# Thread: Real integral with complex analysis

1. ## Real integral with complex analysis

I have some trouble evaluating the following integral using complex analysis:

$\int_{0}^{\infty} \frac{\cos(\alpha x)}{x^2}dx$

I believe the trick is to complexify the integrand, let $g(z)=e^{\alpha z}/z^2$ and then make a contour:

$\gamma_1(t) = t, t\in [-R,-1/R]$
$\gamma_2(t)=e^{it}/R,t\in[\pi,2\pi]$
$\gamma_3(t) = t, t\in [1/R,R]$
$\gamma_4(t)= e^{it}, t\in [0,\pi]$

And $\gamma_R = \bigcup \gamma_i$. Then we can evaluate $\lim_{R\to\infty}\int_{\gamma_R}g(z)dz = 2\alpha\pi i$ with the Cauchy-integral formula.

By Jordan's Lemma $\int_{\gamma_4}g(z)dz=0$. We like to evaluate $Re(\lim_{R\to\infty}\int_{\gamma_1\cup\gamma_3}g(z )dz) = \int_{-\infty}^{\infty} \frac{\cos(\alpha x)}{x^2}dx$

Can someone tell me how far off I am, and maybe the correct approach for this. My problem is, I have no idea how to evaluate $\int_{\gamma_2}g(z)dz$, the partial residu around the second order singularity z=0.

So is this the right approach, if not, what is? And if yes, how to evaluate the afore mentioned partial residue.

2. Let suppose to 'attack' the slightly different integral...

$\int_{0}^{\infty} \frac{1 - \cos (a x)}{x^{2}}\cdot dx$ (1)

At this scope we can compute the complex integral...

$\int_{\Gamma} \frac{1 - e^{i a z}}{z^{2}}\cdot dz$ (2)

... along the red path $\Gamma$ indicated in figure...

... when $r \rightarrow 0$ and $R \rightarrow \infty$. Since no singularities lie inside the path is...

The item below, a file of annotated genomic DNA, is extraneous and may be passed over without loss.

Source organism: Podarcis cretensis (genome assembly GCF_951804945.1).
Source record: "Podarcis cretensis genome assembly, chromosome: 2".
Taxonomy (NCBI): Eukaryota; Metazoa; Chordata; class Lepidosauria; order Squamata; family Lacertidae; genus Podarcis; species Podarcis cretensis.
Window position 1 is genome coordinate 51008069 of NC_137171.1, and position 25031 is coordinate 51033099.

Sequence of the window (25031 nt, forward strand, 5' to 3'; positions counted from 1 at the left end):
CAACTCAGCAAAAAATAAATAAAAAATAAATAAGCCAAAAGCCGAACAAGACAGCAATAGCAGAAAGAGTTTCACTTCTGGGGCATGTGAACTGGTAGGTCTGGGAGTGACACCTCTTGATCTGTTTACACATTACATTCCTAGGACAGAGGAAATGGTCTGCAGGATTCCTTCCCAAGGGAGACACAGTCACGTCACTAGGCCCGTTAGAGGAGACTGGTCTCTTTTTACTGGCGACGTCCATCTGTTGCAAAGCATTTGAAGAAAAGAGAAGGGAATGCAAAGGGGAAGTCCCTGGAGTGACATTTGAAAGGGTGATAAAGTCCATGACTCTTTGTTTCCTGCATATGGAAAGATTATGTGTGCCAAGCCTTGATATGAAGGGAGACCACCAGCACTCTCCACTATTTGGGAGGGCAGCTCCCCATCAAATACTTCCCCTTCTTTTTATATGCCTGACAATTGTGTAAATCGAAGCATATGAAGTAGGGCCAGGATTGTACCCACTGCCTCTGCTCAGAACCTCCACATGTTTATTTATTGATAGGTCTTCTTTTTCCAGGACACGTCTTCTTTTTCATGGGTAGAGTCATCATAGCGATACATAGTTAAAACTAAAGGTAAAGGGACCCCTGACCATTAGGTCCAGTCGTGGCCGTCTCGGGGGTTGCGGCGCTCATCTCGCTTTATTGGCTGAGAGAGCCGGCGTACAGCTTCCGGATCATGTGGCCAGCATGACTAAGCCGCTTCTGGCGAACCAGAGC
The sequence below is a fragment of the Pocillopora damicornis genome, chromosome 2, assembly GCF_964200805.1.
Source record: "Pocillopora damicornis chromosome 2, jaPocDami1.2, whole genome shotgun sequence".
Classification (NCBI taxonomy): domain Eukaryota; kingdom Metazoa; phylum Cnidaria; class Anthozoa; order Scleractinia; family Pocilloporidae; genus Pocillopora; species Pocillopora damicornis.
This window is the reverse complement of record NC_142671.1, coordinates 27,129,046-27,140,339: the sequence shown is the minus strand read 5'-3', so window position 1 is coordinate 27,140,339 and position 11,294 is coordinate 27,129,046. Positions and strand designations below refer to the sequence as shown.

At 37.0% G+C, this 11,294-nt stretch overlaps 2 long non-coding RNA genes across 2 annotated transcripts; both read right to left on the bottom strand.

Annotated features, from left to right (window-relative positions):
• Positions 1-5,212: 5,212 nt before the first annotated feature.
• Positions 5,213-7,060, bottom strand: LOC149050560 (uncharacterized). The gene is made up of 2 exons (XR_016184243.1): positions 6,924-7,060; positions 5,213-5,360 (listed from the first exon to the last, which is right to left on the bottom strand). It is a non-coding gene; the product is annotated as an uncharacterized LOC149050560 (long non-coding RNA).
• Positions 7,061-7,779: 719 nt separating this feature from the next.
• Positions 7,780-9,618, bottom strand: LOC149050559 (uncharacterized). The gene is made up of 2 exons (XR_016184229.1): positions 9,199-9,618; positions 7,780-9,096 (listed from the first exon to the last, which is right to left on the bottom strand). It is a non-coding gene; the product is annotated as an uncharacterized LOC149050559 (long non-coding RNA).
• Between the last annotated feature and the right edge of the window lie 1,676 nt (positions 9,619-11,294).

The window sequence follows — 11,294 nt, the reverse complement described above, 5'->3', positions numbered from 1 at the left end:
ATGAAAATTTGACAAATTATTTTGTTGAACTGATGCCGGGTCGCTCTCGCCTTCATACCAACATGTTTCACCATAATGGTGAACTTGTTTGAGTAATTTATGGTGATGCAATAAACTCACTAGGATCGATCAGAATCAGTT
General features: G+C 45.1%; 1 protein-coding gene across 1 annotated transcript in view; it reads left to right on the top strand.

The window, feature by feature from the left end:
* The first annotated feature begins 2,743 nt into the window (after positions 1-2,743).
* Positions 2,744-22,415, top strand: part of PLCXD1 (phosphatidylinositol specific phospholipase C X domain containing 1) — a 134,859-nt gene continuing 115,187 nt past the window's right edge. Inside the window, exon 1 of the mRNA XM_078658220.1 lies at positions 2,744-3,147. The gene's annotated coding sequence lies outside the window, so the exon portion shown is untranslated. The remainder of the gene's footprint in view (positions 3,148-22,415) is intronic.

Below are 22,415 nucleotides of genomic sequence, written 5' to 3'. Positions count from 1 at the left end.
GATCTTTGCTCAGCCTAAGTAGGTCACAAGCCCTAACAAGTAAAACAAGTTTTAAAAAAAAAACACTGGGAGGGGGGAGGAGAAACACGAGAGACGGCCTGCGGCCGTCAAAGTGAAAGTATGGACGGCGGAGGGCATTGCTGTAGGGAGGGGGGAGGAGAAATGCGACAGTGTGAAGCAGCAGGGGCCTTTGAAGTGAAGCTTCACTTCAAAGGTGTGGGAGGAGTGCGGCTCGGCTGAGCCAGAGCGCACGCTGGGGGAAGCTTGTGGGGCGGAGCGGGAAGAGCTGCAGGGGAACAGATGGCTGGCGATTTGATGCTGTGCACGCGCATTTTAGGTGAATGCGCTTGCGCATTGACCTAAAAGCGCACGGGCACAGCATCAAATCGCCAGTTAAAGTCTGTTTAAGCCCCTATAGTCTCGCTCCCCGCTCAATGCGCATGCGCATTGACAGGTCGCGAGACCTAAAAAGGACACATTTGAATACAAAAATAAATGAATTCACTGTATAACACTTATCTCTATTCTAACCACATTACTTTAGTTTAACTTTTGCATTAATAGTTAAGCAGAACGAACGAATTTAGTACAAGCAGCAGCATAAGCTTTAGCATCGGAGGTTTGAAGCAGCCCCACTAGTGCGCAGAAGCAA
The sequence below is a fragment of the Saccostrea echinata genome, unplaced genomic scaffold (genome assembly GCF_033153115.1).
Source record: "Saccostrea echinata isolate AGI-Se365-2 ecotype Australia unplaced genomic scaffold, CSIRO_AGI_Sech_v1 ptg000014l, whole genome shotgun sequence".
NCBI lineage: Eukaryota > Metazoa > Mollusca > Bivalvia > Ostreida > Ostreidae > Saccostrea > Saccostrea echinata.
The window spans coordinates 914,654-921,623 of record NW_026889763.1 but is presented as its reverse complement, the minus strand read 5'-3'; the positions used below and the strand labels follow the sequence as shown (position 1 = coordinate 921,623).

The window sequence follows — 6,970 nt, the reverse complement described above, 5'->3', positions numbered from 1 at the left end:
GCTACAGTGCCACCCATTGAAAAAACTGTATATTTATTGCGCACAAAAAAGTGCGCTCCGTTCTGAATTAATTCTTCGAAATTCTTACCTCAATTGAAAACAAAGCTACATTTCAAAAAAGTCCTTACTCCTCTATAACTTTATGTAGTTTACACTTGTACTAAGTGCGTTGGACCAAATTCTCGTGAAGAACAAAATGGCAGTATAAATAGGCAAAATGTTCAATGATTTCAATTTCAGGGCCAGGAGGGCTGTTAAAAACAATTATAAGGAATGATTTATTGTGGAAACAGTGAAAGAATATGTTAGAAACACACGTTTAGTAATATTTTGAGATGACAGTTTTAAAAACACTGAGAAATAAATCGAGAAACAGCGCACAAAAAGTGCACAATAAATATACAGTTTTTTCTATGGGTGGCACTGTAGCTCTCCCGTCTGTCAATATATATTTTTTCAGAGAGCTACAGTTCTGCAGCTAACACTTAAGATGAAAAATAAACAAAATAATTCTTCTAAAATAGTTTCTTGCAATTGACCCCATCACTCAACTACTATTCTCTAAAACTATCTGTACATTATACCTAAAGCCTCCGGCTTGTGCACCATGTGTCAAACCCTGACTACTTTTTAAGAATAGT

$\int_{\Gamma} \frac{1 - e^{i a z}}{z^{2}}\cdot dz = 0$ (3)

... and for the Jordan's lemma the integral along the 'big half circle' tends to $0$ if $R \rightarrow \infty$. Tacking into account that the (3) becomes...

$\int_{-R}^{-r} \frac{1 - e^{i a x}}{x^{2}}\cdot dx + i\cdot \int_{\pi}^{0} \frac{1 - e^{i a r e^{i \theta}}}{r}\cdot e^{-i \theta}\cdot d\theta + \int_{r}^{R} \frac{1 - e^{i a x}}{x^{2}}\cdot dx = 0$ (4)

Now if $r \rightarrow 0$ and $R \rightarrow \infty$ , tacking into account that ...

$\lim_{r \rightarrow 0} i\cdot \int_{\pi}^{0} \frac{1 - e^{i a r e^{i \theta}}}{r}\cdot e^{-i \theta}\cdot d\theta = - a\cdot \pi$ (5)

... from (4) we derive that...

$\int_{0}^{\infty} \frac{1-\cos (a x)}{x^{2}}\cdot dx = \frac{a}{2}\cdot \pi$ (6)

From (6) is evident that is...

$\int_{0}^{\infty} \frac{1}{x^{2}}\cdot dx = \int_{0}^{\infty} \frac{\cos (a x)}{x^{2}}\cdot dx + \frac{a}{2}\cdot \pi$ (7)

... and, because the integral in first member diverges, the integral in second member diverges too...

Kind regards

$\chi$ $\sigma$